I'm sure that many of you reading this have no interest in writing a short story every day. Yet, I do believe that whether you are a blogger or novelist, you can fit variety into your work. Writers, such as yourself, are creative people who wish to make something great. What is wonderful about this work is that you can convey any emotion in any way you wish.
If you plan to write short stories, I can only support the decision enthusiastically. It has done so much for my writing career, but more than that, it has done a lot of good for my writing. I took advantage of many ideas, tackled many subjects and explored many styles of writing. I can say with confidence that the same will happen to you if you pick up the habit.
As I said, this doesn’t have to only apply to short stories. You can read different genres, or experiment with your writing as you write your novel. There is an opportunity to improve at all times when writing. Find what you struggle with, understand this shortfall and then try to improve upon it.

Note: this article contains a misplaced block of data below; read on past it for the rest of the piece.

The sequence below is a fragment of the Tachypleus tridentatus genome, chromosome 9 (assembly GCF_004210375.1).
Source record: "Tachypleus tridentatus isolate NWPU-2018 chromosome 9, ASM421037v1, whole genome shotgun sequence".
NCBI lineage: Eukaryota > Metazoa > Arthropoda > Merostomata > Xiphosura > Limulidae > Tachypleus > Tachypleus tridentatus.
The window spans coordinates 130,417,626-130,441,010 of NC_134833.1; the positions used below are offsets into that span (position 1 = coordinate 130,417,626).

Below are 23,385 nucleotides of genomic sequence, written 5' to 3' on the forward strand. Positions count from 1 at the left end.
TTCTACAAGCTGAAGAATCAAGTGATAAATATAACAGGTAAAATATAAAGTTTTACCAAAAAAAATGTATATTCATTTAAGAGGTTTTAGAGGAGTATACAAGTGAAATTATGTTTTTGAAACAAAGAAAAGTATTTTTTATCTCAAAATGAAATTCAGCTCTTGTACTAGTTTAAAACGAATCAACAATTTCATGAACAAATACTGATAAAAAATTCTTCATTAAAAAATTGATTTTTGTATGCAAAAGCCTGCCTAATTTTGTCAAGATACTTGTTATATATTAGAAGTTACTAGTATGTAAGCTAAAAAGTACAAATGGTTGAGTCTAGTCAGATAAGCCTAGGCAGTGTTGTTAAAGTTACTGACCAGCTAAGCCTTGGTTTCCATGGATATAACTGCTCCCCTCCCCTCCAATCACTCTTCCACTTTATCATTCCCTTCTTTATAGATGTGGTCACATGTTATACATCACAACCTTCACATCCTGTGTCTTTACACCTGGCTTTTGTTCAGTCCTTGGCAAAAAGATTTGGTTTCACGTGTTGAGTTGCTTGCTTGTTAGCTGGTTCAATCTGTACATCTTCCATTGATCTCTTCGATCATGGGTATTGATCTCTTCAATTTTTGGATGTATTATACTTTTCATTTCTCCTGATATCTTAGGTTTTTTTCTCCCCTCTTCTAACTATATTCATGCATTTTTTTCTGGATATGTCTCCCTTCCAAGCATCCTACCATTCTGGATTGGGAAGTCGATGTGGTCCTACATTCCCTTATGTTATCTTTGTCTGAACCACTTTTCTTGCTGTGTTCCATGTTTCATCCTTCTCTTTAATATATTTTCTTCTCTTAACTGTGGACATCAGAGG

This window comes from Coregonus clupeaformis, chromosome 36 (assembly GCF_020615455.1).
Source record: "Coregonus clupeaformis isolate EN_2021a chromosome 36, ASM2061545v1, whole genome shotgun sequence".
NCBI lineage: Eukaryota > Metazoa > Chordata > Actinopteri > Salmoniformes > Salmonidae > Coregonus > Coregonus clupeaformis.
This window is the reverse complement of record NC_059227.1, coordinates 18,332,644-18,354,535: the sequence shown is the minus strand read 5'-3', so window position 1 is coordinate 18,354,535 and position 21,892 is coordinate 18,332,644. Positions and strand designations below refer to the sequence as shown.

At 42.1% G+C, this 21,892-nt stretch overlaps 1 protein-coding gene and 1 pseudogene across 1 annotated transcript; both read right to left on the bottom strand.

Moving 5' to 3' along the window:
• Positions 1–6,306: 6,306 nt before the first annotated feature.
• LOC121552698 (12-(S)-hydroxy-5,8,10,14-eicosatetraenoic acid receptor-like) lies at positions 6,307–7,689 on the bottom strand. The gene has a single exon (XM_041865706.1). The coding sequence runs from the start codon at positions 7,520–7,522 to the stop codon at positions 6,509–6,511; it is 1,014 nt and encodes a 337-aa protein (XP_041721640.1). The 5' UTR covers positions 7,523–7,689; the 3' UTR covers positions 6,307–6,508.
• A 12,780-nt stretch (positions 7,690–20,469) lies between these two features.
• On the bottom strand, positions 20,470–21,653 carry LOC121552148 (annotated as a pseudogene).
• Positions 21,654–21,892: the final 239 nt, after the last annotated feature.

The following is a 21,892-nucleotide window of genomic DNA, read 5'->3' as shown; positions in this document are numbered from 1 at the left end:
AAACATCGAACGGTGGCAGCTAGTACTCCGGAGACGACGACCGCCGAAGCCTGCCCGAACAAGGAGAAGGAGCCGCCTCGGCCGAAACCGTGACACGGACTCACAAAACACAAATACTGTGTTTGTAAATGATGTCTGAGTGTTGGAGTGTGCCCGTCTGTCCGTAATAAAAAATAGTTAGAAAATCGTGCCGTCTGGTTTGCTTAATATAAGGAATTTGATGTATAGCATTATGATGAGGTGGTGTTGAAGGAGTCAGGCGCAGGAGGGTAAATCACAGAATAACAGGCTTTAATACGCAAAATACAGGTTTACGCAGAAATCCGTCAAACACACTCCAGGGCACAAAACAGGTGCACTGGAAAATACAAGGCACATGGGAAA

For example, I might never write a romance novel, but by practising the genre I can better write such scenes in other genres. Thus, when I am writing a scene where the protagonist has a romantic interest, I am better equipped to write the scene.
I recommend this method or habit to every writer. Like any form of art, it is better to work towards perfection than not work towards it, despite it being an endless task.
5. Write For Yourself, Never Pander
An important rule to remember throughout your writing. Once more, if you are writing fiction or non-fiction this applies.
If you are a fiction writer, your story should go the way you want it to. There are many times in the past I felt a story should go a certain way to make it a more mainstream read. Yet, knowing better, I wrote the story in a direction that I wanted it to go. A way that made sense and was satisfying to me.
Yet, many people enjoyed the way it went. Thus, I knew I did the right thing.
The story was much better written the way I wanted it to be written. The quality was greater than it would have been if I decided to pander to the general public. It is this rule that I force myself to remember at all times because my work as a content creator and writing instructor often steers me towards a common way of writing and teaching.
With nonfiction, you will need to teach what you know to your past self. If you approach the general public, you will find your work lacking. Yet, if you put yourself in their shoes, as you once were, you find the questions that need to be answered. The quality of your books will be outstanding because you better understand your past self, thus you better understand the market.